As we age, changes occur in the areas around our eyes. Fullness can occur in both the upper eyelid and the lower eyelids. This fullness can make a person appear tired, sick or old to other people. Many people with these changes often hear comments like, “You look tired. Are you OK?”
You may feel fine, but hearing you look tired can affect you psychologically—and it can be frustrating to hear you look tired when you’re feeling just fine.
As a result of these aging changes, many people seek surgical help for their condition.
There are some fine points that need to be taken into account before considering upper or lower eyelid surgery.
The Upper Eyelid
The upper lid is framed above by the eyebrow. The aging process often affects both the upper lid and eyebrow simultaneously—i.e. the brow gets lower and the upper lid gets heavier with age.
As a result, many people with heaviness above their upper lid will raise their brows upwards unconsciously to un-encumber the upper lid area. This does allow the heaviness to be lifted in part from the upper lid area, but it can produce lines in the forehead.
Often when the brow is relaxed, the heaviness returns to the upper lid region and the brow is seen to be much lower than normal.
This can often be seen in photographs because when we smile, we relax many of the muscles in the face. The brow—which is being artificially raised—relaxes and our photos can then show extra heaviness in the upper lid area.
In a case like this, it’s actually a mistake at times to address only the upper lid heaviness with an upper eyelid surgery or Blepharoplasty. This is because if the eyebrow is actually low in its natural position and the impetus to raise the brows is removed by taking the upper lid heaviness away, the brow often relaxes back into and crowds the upper eyelid space.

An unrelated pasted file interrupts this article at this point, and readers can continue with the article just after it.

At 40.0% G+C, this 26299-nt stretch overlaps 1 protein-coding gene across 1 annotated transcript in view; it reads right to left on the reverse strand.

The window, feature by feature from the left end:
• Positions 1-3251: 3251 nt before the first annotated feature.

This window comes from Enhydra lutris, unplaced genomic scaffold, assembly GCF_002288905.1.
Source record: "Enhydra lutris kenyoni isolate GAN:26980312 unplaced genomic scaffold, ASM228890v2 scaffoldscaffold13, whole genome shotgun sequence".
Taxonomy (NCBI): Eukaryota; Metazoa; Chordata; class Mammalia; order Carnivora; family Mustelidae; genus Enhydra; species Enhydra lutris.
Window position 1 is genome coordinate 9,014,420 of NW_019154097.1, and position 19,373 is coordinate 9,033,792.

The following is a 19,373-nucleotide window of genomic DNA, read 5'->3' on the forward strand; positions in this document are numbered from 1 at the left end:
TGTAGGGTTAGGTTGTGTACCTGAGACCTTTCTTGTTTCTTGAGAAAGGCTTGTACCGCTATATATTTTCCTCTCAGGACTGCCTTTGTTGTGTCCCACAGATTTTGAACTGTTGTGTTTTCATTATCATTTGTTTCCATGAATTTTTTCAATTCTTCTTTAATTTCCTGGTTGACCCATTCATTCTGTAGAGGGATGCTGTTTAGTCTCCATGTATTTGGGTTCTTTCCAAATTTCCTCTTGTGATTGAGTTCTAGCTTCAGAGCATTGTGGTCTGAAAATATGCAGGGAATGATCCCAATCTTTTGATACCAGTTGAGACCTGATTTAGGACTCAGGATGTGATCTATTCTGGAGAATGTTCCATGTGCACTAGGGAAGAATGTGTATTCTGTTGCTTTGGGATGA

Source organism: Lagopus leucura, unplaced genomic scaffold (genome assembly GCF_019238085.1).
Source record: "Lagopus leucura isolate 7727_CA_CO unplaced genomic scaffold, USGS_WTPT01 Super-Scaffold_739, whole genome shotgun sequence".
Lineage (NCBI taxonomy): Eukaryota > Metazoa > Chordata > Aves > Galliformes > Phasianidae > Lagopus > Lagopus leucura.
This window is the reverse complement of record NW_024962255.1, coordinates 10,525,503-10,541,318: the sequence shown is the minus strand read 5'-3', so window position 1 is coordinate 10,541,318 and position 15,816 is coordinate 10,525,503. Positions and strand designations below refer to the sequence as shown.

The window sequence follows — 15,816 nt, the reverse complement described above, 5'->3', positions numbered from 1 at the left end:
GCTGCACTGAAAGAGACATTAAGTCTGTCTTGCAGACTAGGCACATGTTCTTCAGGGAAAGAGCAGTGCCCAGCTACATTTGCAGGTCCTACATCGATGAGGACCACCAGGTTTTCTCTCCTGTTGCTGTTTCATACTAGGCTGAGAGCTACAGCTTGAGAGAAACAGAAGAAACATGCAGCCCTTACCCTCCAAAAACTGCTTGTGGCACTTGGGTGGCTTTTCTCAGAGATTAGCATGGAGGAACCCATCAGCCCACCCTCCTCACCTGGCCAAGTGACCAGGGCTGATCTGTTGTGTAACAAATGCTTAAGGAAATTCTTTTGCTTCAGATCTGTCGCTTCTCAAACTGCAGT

It’s as if the brain breathes a sigh of relief and says, “Whew! Now that the upper lid heaviness has been removed, we no longer need to pull up the brow all day long.” At this point, the brow—which was being artificially raised up—comes back to its normal low position and seems to recreate the heaviness that was just corrected with the upper eyelid surgery.
So the first thing to recognize when considering upper eyelid surgery or Blepharoplasty is that the eyebrow needs to be assessed and taken into account. Sometimes correcting the eyebrow first can greatly reduce the need to perform any upper eyelid surgery at all.
The Lower Eyelid
Often the aging process in the lower eyelid region affects not only the fullness of the lower eyelid area, but the overlying skin as well.
On one hand, the skin in the lower eyelid can become “crepey”; while on the other hand, swollen mounds can form in the lower eyelid and cheek region, known as Festoons or malar mounds. The lower eyelid fullness is due to fat changes around the lower eyelid, while the skin changes and Festoons/malar mounds are often due to sun exposure over the years.
If these skin issues aren’t corrected at the same time and only the lower eyelid fat changes are addressed, the results can actually look worse afterwards. This is especially true when malar mound and eyelid Festoons are present.
Example: After lower lid surgery but before treating Festoons
There are some deep-set reasons for this.
Our brain is constantly evaluating another person’s face for non verbal clues. This is why a person with “bags” under the eyes is often told they appear tired. Lower lid bags often do occur with “crepey” skin on the lower eyelid and Festoons malar mounds on the cheek region. When both bags and Festoons are present, the brain sees them as belonging naturally together as a sign of aging.
If just the lower eyelid bags are corrected but not the Festoons and malar mounds, the brain sees something “off” about this situation. It actually makes the area appear more contrasted because with the lower eyelid fullness improved alone, the Festoons and malar mounds appear highlighted and the surgical result can appear worse than the condition before surgery. (See below.)
Festoons and malar mounds are technically difficult to correct, but thankfully a technique I call the Laser RESET® treatment for lower eyelid Festoons and malar mounds can be helpful in improving this difficult condition. For the most natural, balanced results, it’s best to treat both the lower eyelid fullness and Festoons/malar mounds at the same time.
Before and after: Treating eyelid Festoons and malar mounds
Before and after: Treating both lower lid fullness and eyelid Festoons/malar mounds
Before and after: Treating both upper and lower lid fullness and eyelid Festoons/malar mounds
Before and after: Treating lower eyelid fullness and Festoons/malar mounds
In the End
Balance is really the key in both of these conditions. We don’t want to correct part of the problem in each area. We want to correct both parts of the problem in both areas so that we get results that are powerful but subtle and natural at the same time.
For more information on this procedure, and others we perform to help our patients Restore, Reveal and Reclaim their natural beauty, please contact us.